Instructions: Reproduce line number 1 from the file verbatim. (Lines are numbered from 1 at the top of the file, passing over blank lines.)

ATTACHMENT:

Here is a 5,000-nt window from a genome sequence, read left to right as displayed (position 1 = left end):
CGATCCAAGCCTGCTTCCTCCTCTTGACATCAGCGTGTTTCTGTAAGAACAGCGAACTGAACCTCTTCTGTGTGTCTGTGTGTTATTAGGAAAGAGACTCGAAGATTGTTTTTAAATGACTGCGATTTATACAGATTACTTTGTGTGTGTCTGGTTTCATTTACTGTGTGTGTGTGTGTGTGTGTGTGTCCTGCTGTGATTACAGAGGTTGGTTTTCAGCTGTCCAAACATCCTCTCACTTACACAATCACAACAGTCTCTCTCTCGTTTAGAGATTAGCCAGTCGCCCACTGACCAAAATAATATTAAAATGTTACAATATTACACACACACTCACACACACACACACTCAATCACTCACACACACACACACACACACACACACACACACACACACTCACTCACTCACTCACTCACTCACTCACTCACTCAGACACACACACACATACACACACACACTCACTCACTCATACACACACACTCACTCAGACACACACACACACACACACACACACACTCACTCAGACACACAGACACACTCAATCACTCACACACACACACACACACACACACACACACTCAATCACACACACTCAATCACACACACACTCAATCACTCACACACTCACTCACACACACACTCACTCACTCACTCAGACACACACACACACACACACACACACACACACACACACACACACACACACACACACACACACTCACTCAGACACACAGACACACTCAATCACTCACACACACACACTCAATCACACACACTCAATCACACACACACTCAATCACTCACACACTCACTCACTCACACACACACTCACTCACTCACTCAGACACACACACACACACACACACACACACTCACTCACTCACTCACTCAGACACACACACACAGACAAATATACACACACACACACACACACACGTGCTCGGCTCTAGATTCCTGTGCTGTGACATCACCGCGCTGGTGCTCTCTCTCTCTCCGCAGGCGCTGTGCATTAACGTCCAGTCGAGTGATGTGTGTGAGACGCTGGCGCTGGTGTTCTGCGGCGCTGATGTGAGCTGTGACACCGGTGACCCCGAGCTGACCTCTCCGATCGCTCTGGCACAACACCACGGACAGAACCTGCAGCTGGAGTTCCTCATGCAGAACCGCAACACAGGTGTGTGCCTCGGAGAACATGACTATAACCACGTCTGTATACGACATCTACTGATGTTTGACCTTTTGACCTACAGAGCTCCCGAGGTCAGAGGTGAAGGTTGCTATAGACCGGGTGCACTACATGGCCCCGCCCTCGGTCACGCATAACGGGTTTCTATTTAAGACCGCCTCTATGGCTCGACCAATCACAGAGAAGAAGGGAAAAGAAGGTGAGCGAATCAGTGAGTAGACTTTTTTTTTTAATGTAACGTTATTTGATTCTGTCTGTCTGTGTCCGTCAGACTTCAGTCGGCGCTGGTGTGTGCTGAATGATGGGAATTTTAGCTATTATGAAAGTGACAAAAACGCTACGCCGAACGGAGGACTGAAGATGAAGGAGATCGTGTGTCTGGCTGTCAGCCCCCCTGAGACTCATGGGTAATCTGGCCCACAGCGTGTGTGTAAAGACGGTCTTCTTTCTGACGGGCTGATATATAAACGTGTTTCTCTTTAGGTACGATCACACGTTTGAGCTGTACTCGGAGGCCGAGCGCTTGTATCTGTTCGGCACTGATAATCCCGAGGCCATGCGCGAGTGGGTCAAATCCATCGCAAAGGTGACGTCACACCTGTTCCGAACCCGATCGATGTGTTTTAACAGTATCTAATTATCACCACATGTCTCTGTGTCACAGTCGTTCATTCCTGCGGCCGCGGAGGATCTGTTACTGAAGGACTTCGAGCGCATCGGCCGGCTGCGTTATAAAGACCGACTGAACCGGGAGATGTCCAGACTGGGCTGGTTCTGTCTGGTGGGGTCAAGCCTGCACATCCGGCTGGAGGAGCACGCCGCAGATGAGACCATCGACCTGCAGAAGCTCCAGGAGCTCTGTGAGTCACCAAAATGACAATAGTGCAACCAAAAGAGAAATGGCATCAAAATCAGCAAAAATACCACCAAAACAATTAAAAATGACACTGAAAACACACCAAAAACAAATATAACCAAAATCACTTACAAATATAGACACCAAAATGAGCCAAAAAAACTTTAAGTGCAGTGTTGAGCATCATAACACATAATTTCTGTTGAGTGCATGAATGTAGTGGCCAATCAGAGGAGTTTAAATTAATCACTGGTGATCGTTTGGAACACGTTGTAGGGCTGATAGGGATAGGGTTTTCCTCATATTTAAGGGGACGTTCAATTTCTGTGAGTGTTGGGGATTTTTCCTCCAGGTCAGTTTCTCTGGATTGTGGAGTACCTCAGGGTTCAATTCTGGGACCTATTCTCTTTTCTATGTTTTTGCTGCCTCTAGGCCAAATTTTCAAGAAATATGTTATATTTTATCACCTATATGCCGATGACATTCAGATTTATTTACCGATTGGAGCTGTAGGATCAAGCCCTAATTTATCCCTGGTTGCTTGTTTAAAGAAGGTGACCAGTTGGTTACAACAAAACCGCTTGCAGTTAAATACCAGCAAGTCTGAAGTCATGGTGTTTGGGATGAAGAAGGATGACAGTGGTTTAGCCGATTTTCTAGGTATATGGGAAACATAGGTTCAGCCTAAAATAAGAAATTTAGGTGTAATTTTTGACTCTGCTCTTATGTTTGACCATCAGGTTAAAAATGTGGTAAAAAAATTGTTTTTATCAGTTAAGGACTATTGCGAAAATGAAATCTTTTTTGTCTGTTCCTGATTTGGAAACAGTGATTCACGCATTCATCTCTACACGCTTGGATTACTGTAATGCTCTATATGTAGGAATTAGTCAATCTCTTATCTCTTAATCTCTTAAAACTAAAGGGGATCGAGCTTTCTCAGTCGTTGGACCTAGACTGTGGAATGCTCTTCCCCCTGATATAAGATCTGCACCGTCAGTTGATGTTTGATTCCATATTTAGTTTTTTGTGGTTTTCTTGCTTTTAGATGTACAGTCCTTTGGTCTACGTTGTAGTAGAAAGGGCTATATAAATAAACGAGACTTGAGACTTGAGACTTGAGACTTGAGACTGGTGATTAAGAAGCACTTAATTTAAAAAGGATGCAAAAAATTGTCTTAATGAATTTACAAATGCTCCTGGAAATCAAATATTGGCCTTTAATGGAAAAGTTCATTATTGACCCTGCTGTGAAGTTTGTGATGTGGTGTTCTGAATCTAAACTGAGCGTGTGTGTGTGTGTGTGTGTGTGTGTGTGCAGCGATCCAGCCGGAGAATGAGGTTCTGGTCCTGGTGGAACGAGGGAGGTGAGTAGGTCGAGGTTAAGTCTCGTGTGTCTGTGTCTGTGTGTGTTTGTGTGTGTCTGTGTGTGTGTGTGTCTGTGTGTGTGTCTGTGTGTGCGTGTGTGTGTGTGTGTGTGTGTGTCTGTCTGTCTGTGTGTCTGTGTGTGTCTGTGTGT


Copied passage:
Here is a 5,000-nt window from a genome sequence, read left to right as displayed (position 1 = left end):